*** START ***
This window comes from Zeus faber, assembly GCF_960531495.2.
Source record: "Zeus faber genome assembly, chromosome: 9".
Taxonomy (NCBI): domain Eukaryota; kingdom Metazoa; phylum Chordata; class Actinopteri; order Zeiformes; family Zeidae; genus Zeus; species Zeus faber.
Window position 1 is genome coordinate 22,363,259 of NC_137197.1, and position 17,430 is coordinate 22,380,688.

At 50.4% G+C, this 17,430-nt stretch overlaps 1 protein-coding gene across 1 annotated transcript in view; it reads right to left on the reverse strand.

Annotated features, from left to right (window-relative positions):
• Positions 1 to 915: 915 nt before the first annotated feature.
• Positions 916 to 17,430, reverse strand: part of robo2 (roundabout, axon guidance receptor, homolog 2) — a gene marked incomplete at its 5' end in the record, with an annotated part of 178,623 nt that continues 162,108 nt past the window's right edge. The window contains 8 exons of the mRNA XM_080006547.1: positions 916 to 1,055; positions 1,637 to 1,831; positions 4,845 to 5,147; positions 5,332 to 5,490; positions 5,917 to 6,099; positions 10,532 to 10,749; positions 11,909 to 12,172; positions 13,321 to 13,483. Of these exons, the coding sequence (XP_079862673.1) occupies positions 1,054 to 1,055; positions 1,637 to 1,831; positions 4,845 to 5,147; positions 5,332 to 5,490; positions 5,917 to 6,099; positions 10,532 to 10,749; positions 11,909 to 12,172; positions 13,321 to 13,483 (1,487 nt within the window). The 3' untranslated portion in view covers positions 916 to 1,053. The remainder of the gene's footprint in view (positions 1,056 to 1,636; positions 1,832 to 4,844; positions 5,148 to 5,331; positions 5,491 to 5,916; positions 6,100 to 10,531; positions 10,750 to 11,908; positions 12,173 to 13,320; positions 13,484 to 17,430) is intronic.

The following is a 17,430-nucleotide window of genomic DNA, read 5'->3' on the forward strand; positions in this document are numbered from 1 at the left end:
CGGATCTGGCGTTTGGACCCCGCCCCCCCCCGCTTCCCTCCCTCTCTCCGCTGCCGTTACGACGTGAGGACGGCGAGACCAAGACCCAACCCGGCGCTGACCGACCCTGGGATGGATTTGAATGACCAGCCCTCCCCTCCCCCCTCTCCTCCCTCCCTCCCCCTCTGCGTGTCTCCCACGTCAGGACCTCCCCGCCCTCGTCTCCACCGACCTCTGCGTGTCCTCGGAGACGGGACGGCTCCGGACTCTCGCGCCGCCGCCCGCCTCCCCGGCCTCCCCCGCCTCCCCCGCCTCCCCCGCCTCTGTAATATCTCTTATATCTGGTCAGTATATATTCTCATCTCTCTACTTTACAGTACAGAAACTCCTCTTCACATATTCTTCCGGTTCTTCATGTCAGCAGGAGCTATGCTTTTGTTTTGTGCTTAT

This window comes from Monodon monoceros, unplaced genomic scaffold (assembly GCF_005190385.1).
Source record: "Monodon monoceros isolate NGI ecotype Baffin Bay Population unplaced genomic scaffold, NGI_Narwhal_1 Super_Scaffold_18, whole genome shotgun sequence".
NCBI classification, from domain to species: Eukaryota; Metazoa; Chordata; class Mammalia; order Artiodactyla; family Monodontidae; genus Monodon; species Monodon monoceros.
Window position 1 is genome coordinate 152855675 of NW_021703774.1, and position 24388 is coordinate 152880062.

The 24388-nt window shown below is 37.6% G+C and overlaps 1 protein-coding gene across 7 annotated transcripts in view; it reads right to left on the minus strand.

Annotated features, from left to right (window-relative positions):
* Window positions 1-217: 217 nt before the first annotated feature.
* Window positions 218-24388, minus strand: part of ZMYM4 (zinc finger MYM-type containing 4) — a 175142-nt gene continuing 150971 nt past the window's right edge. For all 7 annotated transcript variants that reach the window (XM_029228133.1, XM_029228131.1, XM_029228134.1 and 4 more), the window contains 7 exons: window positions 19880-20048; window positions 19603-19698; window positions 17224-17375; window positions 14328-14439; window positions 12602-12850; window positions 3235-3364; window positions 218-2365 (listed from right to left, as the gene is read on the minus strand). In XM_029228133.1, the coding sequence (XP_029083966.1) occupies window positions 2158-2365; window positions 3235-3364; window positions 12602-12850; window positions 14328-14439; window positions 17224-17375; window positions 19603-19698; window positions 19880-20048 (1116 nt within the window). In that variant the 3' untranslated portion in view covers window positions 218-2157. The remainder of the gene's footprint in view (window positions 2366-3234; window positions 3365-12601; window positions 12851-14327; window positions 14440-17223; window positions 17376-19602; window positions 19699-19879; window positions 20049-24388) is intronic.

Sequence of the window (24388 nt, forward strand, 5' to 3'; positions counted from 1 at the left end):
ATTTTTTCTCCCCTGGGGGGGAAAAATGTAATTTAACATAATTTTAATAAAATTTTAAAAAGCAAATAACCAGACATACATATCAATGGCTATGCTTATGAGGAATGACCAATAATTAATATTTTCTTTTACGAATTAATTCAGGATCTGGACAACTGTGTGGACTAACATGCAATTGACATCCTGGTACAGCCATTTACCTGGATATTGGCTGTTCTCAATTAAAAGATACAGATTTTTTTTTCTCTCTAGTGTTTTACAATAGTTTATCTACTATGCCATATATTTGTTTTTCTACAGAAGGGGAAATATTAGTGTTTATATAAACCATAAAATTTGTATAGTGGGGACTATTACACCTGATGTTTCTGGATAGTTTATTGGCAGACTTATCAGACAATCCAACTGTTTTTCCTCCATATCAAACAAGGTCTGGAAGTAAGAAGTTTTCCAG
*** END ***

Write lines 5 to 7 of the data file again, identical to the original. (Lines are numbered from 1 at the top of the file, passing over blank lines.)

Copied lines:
At 50.4% G+C, this 17,430-nt stretch overlaps 1 protein-coding gene across 1 annotated transcript in view; it reads right to left on the reverse strand.

Annotated features, from left to right (window-relative positions):
• Positions 1 to 915: 915 nt before the first annotated feature.